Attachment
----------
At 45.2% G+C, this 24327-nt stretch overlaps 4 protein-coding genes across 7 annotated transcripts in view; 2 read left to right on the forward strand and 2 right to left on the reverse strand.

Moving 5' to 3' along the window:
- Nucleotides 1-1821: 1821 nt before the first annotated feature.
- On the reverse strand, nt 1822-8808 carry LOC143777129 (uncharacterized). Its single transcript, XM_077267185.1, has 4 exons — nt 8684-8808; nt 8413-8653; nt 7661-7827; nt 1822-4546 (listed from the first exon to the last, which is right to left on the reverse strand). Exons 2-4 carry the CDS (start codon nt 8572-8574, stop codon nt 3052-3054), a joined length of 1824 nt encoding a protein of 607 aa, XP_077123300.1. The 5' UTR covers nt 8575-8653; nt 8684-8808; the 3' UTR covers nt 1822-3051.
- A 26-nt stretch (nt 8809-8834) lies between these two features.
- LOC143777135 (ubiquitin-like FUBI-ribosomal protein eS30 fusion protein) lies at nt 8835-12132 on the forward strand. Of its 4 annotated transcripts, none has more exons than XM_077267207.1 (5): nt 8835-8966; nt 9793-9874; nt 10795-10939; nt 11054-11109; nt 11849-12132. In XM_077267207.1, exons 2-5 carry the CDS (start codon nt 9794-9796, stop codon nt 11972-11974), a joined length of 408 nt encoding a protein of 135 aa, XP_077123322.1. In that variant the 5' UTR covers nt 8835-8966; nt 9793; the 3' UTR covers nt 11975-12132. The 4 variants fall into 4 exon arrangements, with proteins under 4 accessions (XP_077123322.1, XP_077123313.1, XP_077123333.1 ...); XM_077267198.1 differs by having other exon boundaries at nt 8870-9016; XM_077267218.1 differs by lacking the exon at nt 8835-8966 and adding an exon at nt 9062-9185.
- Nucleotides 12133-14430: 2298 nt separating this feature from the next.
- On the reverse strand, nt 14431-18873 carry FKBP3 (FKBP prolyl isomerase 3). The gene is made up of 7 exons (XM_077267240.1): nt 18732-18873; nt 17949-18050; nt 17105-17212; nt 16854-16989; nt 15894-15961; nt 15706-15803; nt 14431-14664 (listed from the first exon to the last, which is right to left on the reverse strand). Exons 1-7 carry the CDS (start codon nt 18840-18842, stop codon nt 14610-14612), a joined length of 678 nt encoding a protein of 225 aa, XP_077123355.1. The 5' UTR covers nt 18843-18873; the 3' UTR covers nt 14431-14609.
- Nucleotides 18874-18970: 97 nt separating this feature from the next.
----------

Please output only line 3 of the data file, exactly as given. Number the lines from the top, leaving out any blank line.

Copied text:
- Nucleotides 1-1821: 1821 nt before the first annotated feature.